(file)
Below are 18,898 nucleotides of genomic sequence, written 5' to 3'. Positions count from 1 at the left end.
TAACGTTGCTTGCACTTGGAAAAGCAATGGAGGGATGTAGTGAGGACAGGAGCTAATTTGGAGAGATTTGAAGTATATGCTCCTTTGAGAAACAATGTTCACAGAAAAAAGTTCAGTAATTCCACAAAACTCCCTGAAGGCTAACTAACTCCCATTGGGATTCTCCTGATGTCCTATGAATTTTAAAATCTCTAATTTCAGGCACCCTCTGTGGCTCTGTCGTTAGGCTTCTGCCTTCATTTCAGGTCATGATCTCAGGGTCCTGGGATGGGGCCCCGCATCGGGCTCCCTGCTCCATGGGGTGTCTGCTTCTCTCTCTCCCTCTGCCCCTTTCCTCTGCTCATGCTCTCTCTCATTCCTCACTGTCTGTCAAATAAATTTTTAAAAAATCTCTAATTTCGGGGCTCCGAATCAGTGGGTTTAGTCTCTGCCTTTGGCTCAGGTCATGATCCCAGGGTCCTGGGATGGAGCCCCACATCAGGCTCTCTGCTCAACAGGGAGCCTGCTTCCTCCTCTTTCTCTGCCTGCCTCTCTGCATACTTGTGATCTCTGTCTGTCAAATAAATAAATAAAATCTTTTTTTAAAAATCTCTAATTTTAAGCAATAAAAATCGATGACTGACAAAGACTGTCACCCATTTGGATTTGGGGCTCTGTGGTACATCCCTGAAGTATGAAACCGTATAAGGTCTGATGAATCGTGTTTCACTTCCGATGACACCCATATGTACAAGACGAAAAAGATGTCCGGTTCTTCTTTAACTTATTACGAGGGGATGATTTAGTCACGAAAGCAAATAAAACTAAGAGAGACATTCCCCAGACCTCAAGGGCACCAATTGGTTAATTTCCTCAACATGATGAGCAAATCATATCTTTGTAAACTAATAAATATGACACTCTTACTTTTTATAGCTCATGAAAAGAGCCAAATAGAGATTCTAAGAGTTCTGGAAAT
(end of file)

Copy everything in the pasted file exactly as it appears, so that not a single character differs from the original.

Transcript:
Below are 18,898 nucleotides of genomic sequence, written 5' to 3'. Positions count from 1 at the left end.
TAACGTTGCTTGCACTTGGAAAAGCAATGGAGGGATGTAGTGAGGACAGGAGCTAATTTGGAGAGATTTGAAGTATATGCTCCTTTGAGAAACAATGTTCACAGAAAAAAGTTCAGTAATTCCACAAAACTCCCTGAAGGCTAACTAACTCCCATTGGGATTCTCCTGATGTCCTATGAATTTTAAAATCTCTAATTTCAGGCACCCTCTGTGGCTCTGTCGTTAGGCTTCTGCCTTCATTTCAGGTCATGATCTCAGGGTCCTGGGATGGGGCCCCGCATCGGGCTCCCTGCTCCATGGGGTGTCTGCTTCTCTCTCTCCCTCTGCCCCTTTCCTCTGCTCATGCTCTCTCTCATTCCTCACTGTCTGTCAAATAAATTTTTAAAAAATCTCTAATTTCGGGGCTCCGAATCAGTGGGTTTAGTCTCTGCCTTTGGCTCAGGTCATGATCCCAGGGTCCTGGGATGGAGCCCCACATCAGGCTCTCTGCTCAACAGGGAGCCTGCTTCCTCCTCTTTCTCTGCCTGCCTCTCTGCATACTTGTGATCTCTGTCTGTCAAATAAATAAATAAAATCTTTTTTTAAAAATCTCTAATTTTAAGCAATAAAAATCGATGACTGACAAAGACTGTCACCCATTTGGATTTGGGGCTCTGTGGTACATCCCTGAAGTATGAAACCGTATAAGGTCTGATGAATCGTGTTTCACTTCCGATGACACCCATATGTACAAGACGAAAAAGATGTCCGGTTCTTCTTTAACTTATTACGAGGGGATGATTTAGTCACGAAAGCAAATAAAACTAAGAGAGACATTCCCCAGACCTCAAGGGCACCAATTGGTTAATTTCCTCAACATGATGAGCAAATCATATCTTTGTAAACTAATAAATATGACACTCTTACTTTTTATAGCTCATGAAAAGAGCCAAATAGAGATTCTAAGAGTTCTGGAAAT